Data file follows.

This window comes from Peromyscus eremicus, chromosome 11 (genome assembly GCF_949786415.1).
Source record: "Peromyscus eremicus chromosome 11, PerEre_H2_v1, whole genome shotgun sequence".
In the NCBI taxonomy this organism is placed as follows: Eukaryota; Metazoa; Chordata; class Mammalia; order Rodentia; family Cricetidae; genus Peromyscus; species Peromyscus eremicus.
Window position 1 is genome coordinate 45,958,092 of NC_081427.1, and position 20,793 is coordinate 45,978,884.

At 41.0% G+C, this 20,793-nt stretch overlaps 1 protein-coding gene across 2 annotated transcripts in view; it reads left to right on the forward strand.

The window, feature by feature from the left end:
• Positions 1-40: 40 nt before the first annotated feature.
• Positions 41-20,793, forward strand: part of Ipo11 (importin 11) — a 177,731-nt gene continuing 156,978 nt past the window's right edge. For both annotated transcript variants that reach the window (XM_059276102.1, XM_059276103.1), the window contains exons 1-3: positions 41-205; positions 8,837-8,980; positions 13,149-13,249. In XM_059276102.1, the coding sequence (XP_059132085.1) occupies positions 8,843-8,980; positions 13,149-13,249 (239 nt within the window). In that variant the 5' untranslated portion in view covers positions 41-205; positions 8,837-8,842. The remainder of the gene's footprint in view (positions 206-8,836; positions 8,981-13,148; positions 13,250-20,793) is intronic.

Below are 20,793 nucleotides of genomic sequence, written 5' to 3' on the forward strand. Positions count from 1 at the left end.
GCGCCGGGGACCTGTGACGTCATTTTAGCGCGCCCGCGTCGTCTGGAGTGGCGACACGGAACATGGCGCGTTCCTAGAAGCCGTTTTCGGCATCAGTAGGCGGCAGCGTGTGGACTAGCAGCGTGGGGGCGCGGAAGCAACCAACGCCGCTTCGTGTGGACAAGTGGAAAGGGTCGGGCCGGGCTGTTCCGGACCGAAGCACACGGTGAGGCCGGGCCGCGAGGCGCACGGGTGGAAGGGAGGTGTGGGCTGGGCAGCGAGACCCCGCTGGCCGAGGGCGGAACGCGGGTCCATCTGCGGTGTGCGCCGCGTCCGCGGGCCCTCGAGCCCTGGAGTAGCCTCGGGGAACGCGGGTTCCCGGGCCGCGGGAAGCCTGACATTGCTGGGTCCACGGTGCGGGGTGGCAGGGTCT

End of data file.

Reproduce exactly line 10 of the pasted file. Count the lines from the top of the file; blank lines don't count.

GCGCCGGGGACCTGTGACGTCATTTTAGCGCGCCCGCGTCGTCTGGAGTGGCGACACGGAACATGGCGCGTTCCTAGAAGCCGTTTTCGGCATCAGTAGGCGGCAGCGTGTGGACTAGCAGCGTGGGGGCGCGGAAGCAACCAACGCCGCTTCGTGTGGACAAGTGGAAAGGGTCGGGCCGGGCTGTTCCGGACCGAAGCACACGGTGAGGCCGGGCCGCGAGGCGCACGGGTGGAAGGGAGGTGTGGGCTGGGCAGCGAGACCCCGCTGGCCGAGGGCGGAACGCGGGTCCATCTGCGGTGTGCGCCGCGTCCGCGGGCCCTCGAGCCCTGGAGTAGCCTCGGGGAACGCGGGTTCCCGGGCCGCGGGAAGCCTGACATTGCTGGGTCCACGGTGCGGGGTGGCAGGGTCT